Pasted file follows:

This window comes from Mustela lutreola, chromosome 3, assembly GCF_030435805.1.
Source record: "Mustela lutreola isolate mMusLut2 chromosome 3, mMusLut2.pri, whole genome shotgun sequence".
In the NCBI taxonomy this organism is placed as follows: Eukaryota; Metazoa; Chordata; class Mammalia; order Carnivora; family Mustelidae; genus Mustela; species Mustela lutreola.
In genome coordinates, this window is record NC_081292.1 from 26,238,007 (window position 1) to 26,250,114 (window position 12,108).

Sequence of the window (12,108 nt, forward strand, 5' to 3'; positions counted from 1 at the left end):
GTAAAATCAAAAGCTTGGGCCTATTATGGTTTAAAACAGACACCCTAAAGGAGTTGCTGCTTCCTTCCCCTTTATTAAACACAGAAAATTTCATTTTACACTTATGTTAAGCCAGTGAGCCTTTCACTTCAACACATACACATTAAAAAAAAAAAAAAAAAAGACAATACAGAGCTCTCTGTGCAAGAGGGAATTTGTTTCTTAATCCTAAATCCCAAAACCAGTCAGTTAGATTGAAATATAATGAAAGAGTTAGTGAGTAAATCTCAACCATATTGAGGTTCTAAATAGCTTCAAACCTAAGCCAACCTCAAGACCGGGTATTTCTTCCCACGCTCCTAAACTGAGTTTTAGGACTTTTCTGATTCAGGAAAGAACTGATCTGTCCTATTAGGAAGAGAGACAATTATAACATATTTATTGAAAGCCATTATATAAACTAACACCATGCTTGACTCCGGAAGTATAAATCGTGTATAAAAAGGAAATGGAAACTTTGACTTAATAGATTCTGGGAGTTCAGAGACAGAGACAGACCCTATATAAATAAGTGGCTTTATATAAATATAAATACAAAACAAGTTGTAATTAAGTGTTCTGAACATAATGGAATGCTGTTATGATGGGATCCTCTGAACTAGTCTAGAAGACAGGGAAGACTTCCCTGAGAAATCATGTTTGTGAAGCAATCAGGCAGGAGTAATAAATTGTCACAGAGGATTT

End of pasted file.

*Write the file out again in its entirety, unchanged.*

This window comes from Mustela lutreola, chromosome 3, assembly GCF_030435805.1.
Source record: "Mustela lutreola isolate mMusLut2 chromosome 3, mMusLut2.pri, whole genome shotgun sequence".
In the NCBI taxonomy this organism is placed as follows: Eukaryota; Metazoa; Chordata; class Mammalia; order Carnivora; family Mustelidae; genus Mustela; species Mustela lutreola.
In genome coordinates, this window is record NC_081292.1 from 26,238,007 (window position 1) to 26,250,114 (window position 12,108).

Sequence of the window (12,108 nt, forward strand, 5' to 3'; positions counted from 1 at the left end):
GTAAAATCAAAAGCTTGGGCCTATTATGGTTTAAAACAGACACCCTAAAGGAGTTGCTGCTTCCTTCCCCTTTATTAAACACAGAAAATTTCATTTTACACTTATGTTAAGCCAGTGAGCCTTTCACTTCAACACATACACATTAAAAAAAAAAAAAAAAAAGACAATACAGAGCTCTCTGTGCAAGAGGGAATTTGTTTCTTAATCCTAAATCCCAAAACCAGTCAGTTAGATTGAAATATAATGAAAGAGTTAGTGAGTAAATCTCAACCATATTGAGGTTCTAAATAGCTTCAAACCTAAGCCAACCTCAAGACCGGGTATTTCTTCCCACGCTCCTAAACTGAGTTTTAGGACTTTTCTGATTCAGGAAAGAACTGATCTGTCCTATTAGGAAGAGAGACAATTATAACATATTTATTGAAAGCCATTATATAAACTAACACCATGCTTGACTCCGGAAGTATAAATCGTGTATAAAAAGGAAATGGAAACTTTGACTTAATAGATTCTGGGAGTTCAGAGACAGAGACAGACCCTATATAAATAAGTGGCTTTATATAAATATAAATACAAAACAAGTTGTAATTAAGTGTTCTGAACATAATGGAATGCTGTTATGATGGGATCCTCTGAACTAGTCTAGAAGACAGGGAAGACTTCCCTGAGAAATCATGTTTGTGAAGCAATCAGGCAGGAGTAATAAATTGTCACAGAGGATTT